Steaking a claim on meat and dairy brands

If imitation is the greatest form of flattery, then the world’s livestock industries should be immensely proud that the fledging plant-based meat makers are attempting to liken their products to animal-based protein. Instead, it’s steak knives at dawn as livestock industries campaign to prevent what they claim are deliberate attempts to deceive consumers into eating meat that isn’t meat, to the detriment of the traditional source of animal-derived protein. And they are increasingly seeking government intervention to protect their meat, beef, lamb, pork and chicken, as well as dairy brands.

Australia is the most recent example, where a Senate Committee recently found that Australia needed to beef up its labelling regulations and enforcement to prevent consumers from being duped. “Consumers say they are confused by plant products featuring names like ‘chicken’, ‘beef’ or ‘prawns’ with pictures of those animals on the packaging and the words ‘plant based’ or ‘meat free’ printed in much smaller letters,” said Rural and Regional Affairs and Transport Committee Chairman Sen. Susan McDonald (Nat – Queensland).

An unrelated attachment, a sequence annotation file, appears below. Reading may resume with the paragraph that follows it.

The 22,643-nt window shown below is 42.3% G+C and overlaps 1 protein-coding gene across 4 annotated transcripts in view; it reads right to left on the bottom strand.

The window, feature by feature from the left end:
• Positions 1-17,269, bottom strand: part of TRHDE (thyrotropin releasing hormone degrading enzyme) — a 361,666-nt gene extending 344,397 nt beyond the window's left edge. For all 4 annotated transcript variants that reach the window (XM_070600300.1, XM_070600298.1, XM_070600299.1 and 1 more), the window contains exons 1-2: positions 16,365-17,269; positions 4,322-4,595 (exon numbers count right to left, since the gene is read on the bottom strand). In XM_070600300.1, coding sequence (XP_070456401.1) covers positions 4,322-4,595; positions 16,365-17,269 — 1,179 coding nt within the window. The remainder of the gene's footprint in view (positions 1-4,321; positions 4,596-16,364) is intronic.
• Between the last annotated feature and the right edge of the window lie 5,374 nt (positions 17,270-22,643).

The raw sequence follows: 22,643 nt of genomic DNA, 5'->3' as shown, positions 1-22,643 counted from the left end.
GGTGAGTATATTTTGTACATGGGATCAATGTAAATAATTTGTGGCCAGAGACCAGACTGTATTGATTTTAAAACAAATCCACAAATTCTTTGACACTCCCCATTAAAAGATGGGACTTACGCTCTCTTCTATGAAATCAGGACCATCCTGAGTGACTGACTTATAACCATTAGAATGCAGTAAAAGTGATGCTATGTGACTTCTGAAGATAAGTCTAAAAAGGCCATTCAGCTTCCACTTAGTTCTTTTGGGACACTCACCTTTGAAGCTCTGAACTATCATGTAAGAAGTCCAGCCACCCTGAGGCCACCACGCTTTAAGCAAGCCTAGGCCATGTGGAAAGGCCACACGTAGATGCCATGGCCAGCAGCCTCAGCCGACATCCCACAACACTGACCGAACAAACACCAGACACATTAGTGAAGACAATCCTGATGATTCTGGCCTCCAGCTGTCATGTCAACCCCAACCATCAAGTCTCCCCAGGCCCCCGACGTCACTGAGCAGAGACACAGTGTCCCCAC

The committee made several recommendations, such as calling on the Australian Government to develop a mandatory regulatory framework for labelling products made from plant-based protein. It also recommended greater enforcement by statutory watchdogs including the Australian Competition and Consumer Commission and Food Standards Australia New Zealand.

The reactions were unsurprising. The livestock industries welcomed the committee’s findings, calling them a step forward for truth in labelling. The plant-based/faux meat makers roasted them, claiming that there was no evidence that consumers were being misled.

The Australian Senate Committee’s recommendation for greater truth in labelling requirements for plant-based/ cultured meats is the latest example of government intervention in the truth in the labelling fight. And it’s the livestock industry fighting for it.

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Authors: Cameron Morse (Australasia), Maya Doneva (Europe), Christine DiBartolo (US)

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